Is Target scamming inventors?

I can safely say that Target is not scamming inventors. But that doesn’t mean organizations in our industry with hidden agendas don’t use retailers like Target to give themselves an air of legitimacy as they pick your pocket.

Take for example this email I received yesterday about a “great opportunity” to present my inventions to Target. You may have received this email as well, in fact you may have even taken the bate.

“Then today is your day! If you are in production with an innovative dry goods product, which hasn’t yet made it to the mass market yet, then Target may want you to present to them!


snacks, healthly, local to Chicago or LA are some areas of focus, big ideas like “method” that they can wrap a story around. Testing in 400 stores for some, others will be localized and online

HUGE push in this category for them, so don’t miss your chance!

It only takes $50 to join the best connection platform, Inventorz Network and post your virtual trade show booth in our pavilion!”

The email was sent by a group called Inventorz Network out of Chicago.

When the organization started years ago it was run by a nice lady named Melinda who focused on women inventors. Melinda did a great job helping woman inventors get resources. That is, until she teamed up with another lady who has literally destroyed the reputation of this organization. In part by associating with some of the bigger crooks in the industry, and by attempting efforts like this “search” which appears to be just a mechanism for getting you to give them $50.00.

You see, there is no doubt Target wants new products. However, what Inventorz Network has done here is convince Target they have access to a great treasure trove of product inventions, and they can hand deliver you, the inventor, to Target’s front door.

Inventorz Network has no clue how the industry actually works. They make wild promises to Target because it’s what Target wants to hear. Then they use the leverage to drive their membership fees.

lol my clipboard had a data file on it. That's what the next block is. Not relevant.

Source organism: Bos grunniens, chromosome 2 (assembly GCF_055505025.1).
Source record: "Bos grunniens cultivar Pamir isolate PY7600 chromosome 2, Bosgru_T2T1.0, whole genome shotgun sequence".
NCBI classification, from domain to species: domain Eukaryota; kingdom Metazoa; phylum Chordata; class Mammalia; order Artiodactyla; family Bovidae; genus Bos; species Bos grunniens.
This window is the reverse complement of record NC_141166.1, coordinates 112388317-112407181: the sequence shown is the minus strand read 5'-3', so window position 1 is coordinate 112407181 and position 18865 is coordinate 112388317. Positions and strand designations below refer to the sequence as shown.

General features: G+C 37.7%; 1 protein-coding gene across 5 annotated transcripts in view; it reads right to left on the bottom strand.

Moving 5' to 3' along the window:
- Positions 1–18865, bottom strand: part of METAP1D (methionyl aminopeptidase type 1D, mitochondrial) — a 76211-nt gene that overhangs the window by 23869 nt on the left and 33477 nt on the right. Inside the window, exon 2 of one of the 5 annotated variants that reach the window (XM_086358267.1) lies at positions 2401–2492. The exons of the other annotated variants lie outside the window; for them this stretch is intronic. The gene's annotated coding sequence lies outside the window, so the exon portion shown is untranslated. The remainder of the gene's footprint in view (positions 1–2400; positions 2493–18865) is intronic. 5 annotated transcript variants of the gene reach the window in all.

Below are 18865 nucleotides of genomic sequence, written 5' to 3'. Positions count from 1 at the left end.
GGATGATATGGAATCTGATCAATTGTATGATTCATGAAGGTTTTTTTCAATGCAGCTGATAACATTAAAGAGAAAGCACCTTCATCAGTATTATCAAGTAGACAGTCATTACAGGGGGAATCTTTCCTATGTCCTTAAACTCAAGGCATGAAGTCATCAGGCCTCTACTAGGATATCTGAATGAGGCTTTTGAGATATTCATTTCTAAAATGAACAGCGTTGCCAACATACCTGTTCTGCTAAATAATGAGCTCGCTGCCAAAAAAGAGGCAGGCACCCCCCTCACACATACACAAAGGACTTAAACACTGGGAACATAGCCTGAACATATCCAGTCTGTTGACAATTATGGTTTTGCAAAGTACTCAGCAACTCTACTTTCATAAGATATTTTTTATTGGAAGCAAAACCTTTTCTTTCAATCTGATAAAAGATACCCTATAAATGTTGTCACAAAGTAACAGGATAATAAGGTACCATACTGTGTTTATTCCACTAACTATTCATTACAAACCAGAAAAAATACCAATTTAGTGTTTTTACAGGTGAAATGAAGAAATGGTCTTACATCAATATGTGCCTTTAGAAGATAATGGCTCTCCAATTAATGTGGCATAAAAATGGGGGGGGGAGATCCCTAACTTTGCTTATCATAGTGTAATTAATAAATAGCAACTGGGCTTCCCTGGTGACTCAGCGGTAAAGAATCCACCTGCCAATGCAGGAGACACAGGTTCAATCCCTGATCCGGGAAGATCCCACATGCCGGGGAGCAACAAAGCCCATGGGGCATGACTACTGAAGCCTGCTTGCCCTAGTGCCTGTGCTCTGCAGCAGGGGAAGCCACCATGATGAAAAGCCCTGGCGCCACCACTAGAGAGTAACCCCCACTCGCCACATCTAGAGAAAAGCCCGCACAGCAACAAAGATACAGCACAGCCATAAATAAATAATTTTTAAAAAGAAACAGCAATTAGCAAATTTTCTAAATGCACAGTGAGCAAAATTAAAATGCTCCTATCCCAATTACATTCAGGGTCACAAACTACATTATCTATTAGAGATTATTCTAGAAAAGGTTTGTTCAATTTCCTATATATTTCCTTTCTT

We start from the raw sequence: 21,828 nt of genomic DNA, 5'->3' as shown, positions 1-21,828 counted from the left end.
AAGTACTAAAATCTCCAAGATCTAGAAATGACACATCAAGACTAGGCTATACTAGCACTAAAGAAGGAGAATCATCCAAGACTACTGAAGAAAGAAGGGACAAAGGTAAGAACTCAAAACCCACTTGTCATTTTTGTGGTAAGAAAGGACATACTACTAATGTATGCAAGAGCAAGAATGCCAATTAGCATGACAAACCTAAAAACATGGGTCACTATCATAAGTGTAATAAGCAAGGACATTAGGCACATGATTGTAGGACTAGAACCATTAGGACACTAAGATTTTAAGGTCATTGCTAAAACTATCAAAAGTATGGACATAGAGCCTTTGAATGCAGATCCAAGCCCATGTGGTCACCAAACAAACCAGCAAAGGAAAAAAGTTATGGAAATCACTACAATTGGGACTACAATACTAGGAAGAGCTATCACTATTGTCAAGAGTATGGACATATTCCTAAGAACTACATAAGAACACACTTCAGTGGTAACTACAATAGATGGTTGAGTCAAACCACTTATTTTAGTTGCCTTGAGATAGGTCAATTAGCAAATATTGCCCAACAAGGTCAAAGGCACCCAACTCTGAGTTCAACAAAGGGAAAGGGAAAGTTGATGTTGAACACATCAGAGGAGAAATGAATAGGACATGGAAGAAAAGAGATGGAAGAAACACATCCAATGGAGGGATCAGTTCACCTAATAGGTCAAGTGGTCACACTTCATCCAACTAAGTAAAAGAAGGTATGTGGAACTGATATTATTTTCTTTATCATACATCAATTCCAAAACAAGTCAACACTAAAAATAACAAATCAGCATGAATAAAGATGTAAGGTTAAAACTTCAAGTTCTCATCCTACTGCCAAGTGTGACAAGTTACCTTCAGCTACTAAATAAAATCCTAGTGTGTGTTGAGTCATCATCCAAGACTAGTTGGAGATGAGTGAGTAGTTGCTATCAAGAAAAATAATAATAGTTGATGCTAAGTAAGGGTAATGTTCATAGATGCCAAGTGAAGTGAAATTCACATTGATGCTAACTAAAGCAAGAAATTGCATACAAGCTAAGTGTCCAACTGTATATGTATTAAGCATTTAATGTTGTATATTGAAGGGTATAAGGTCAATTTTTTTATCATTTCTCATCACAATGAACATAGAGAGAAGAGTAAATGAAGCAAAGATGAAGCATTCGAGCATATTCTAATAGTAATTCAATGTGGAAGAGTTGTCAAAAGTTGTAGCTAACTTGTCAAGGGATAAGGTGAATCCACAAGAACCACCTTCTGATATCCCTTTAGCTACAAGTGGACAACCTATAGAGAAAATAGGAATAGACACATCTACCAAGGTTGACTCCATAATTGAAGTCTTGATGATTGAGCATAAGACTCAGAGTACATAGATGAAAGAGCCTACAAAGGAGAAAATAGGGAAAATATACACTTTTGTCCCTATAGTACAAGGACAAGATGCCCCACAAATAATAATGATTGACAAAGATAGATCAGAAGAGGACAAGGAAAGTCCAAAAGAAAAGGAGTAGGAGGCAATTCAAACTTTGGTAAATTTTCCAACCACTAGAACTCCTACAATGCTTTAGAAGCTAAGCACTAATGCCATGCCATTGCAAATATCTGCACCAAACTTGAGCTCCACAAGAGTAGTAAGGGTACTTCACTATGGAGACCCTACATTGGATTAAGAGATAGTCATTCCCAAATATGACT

The problem is, in all the years I’ve been doing this I have NEVER seen an inventor working on a dry goods food product, and you can’t put a “method” on a shelf. In fact, not a single inventor of the tens of thousands I’ve met was working on a food item of any kind. It’s just not an area of inventing that independent inventors migrate towards. (in all fairness, I’m sure there is someone out there – but I’ve never seen them)

The real issue is not that this search has a chance in hell of producing anything worthwhile for Target, it doesn’t. The real issue is the negative impact it has on you the inventor when you spend your money and get your hope all spun up, only to experience yet another let down.

Obviously I feel bad for you, or I wouldn’t be writing this piece to warn you. But I feel equally as bad, and a little pissed off, that Inventorz Network is going to leave a retailer like Target thinking our industry is full of conmen and crazies – because I assure you when it fails, and it will, Inventorz Network is going to throw the inventing industry under the bus instead of admitting that they had no clue, and that all they really wanted was your money.

Mark Reyland

For $500 bucks we’ll make you an expert!

So here’s the deal – As inventors we’re hounded almost daily by people wanting to sell us things, and one of the easiest things to sell an inventor is frankly “expertise”

That said, if it’s real expertise it’s probably worth buying. Unfortunately most of it isn’t real, and most of it isn’t worth much – however, those making money are hoping that you as a novice inventor simply don’t know any better.Approved

Did you ever wonder how those “experts” came to be experts? Well, here’s how most of them do it.

This is an email I received recently from a group called Inventorz Network. I’ve seen this group, who started out great, slide so far down the mountain over the last few years that I doubt they will ever be a reputable member of our industry again – sad – but that’s another story.

The email is what we call “Trolling”. They’re sending emails to people they find on the internet, people they don’t even know offering to brand them as “experts” to their membership – for just $500.00 a year.

Dear Mr. Reyland

Create Your Expert Listing Today Join the Inventorz Network today and create your Expert profile to connect with inventorz nationally who need your services…. …..After you become an Expert Member of Inventorz Network, you can then put together an article about a subject relevant to the inventor industry and your service/business in roughly 2,000 words.

Please remember the idea is to show how you, the Expert, can provide support for the Inventors. Our online magazine receives a lot of traffic, so this will be nice, long-term advertising for your business while you’re featured in the Expert Pavilion. Thank you for your time.

If you have any questions, please do not hesitate to ask.

Elizabeth D

As you can see, they don’t actually care if I’m an expert or not. They aren’t interested in what makes me an expert, in fact, they never even ask. If I give them $500.00 a year, they’re happy to exploit the trust of their members and feed them to me one at a time – where I’m free to say, do, and charge whatever I like.

Don’t get me wrong, this isn’t all about Inventorz Network. This is about a problem in our industry that you may not know we have – and that unless you know what happens behind the curtain, you stand a very good chance of getting advice from an “expert” who purchased that title from a group claiming to be helping you.

Mark Reyland